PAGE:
Photo by Reginald James/TheBlackHour.com Flickr

Is there footage of the alleged skillet throwing? Are the throwers undercover cops? How do you know they aren't? Photo by Reginald James/TheBlackHour.com

This morning there was a raid on the Occupy Oakland encampment.

I’ve read the accounts in the Oakland Tribune, The San Francisco Chronicle and a live account from an independent citizen journalist in Salon.

As I wrote just this weekend, the authorities will use alleged examples of protester on cop violence to convince the media and public that these encampments need to be shut down.  Public officials will repeat even unconfirmed reports of protester on cop violence in order to create the impression that the protesters are a bunch of rock-throwing thugs that justify police wearing full riot gear to disperse the crowd.

The  suggestion of protester violence gets picked up and used by the city officials.

“We’ve been trying (to talk) with the Occupy Oakland people for the last two weeks,” Quan said. “Last week it was pretty clear that there was escalating violence. (SF Chronicle Demian Bulwa,Henry K. Lee,)

Here is an example from the Oakland Tribune above where the Oakland Police Department makes a statement to the media and is accepted at face value.

One police officer said that during the plaza camp shutdown, protesters threw several objects at police, including bottles, skillets, other kitchen utensils and rocks. They also “threw plates at us like Frisbees,” the officer said. Police confirmed that protesters had set off a fire extinguisher — mistaken at first for a smoke bomb — and several M-180 and M-1000 firecrackers, low-level explosives they used to try to confuse or deter oncoming police. (Kristin J. Bender and Sean Maher, Oakland Tribune)

I wasn’t at the dispersal.  If I was I would ask the unnamed police officer a few questions:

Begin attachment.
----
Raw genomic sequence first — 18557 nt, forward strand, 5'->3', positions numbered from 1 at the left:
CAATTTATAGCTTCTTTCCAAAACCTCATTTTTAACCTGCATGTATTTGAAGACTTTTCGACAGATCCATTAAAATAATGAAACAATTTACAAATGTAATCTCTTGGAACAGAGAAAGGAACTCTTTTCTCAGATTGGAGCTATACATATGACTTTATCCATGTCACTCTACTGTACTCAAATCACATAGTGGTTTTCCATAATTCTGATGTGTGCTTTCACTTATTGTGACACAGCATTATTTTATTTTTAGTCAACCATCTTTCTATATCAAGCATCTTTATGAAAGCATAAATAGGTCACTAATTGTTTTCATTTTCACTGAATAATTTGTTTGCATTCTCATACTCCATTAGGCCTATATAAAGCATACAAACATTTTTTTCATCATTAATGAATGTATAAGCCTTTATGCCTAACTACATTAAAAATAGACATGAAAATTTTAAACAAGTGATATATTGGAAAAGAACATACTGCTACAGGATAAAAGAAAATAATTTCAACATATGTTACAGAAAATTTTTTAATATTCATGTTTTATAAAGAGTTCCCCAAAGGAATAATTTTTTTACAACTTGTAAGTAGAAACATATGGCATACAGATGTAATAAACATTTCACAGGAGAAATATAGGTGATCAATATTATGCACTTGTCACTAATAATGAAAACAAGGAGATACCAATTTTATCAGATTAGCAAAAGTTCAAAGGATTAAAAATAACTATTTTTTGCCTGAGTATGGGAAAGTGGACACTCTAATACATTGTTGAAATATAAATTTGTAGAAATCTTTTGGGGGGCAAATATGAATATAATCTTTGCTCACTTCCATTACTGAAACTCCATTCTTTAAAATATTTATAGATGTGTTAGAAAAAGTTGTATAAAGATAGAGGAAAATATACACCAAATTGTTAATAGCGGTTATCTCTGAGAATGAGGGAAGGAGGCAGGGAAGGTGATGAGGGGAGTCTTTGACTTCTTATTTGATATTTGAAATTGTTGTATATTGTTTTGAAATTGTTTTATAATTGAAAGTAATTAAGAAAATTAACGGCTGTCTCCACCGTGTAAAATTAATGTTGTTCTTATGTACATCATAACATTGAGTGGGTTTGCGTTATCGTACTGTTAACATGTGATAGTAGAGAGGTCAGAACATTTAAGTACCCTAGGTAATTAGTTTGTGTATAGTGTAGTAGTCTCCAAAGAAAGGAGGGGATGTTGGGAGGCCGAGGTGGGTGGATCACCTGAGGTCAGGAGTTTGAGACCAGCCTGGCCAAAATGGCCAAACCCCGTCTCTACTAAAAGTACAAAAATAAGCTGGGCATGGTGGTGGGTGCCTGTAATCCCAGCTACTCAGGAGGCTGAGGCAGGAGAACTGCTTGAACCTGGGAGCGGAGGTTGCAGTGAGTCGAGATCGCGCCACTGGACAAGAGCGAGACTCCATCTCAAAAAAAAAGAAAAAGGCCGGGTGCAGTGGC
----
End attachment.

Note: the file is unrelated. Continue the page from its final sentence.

1. Who threw that first rock, skillet, bottle?

2. Do you have video footage of these alleged protesters on cops violence?

3. I have video footage of the same event showing it didn’t happen as you described, would you care to see it and then recast your characterization?

4. Do you have the alleged throwers’ identities? If not, why not? Were they arrested? Can I talk to the accused skillet throwers?   If they weren’t arrested, why not?

5. Is it possible that an agent provocateur or undercover cop was behind the alleged throwing?

6. Does the Oakland police department (and its supporting agencies) have undercover operatives embedded in the encampment? Would you even tell us if there were?)

7. If you have  the identity of the alleged skillet throwers, do you know  their motivation for throwing rocks? (An undercover cop and agent provocateur starting violence makes a big difference to how the movement is perceived by the public, and what steps are acceptable for police to take.)

Personally I’d love to see  footage of someone throwing of kitchen utensils. What something was really thrown? Sporks? Spoons? Plates as Frisbees? Maybe they were using Frisbees as plates! Of course the veiled suggestion is knives.

 

The media will be fed the story that the protesters are “getting violent” even with no actual footage or footage of the exact opposite. Today’s Bay Area TV news casts will all follow the lead of the print reports and run with undocumented protester on cop violence. I wish I could get to reporters and producers to remember to be skeptical of police reports.

Should police statements be taken as truth? What if there is opposing video evidence? Like the instant reply in football, opposing video evidence to the contrary of what the authorities say should be a game changer in this era of video phones.

The media fall into their roles of getting “both sides”, but if you have a leaderless group on one side, who speaks for them? Will video footage do? Who you going to believe, a cop or some live video footage? How do you get the footage to the media when you can’t just hold a press conference and they all come running?

Want to Help #occupyoakland From Home?

For #occupyoakland supporters at home who want to help, follow the methods of Charlie Grapski.

1. Scour all the footage and photos you can find of the instigators of the violence at the protest.

2. Look for video footage at the same time the cops said people were throwing things. If you find some that conclusively shows them throwing things, next.(You might also be able to identify egregious police abuse.)

3. Crowd-source the images and ask for help identifying them.

4. If you can identify the throwers, track them. See if they were arrested. (We know the trick of undercover cops getting arrested to make it look like they are part of the movement) Ask to see who was booked for violence and see if you can talk to them after they are released.

5. Write a post about it on a blog with info on the person(s) and their background.

6. Contact the media and point out who that protest was started by.

The media love to cover conflict stories like this raid. They don’t have the time to do the kind of research that might disprove their easy “the protesters are getting violent” narrative.  We can.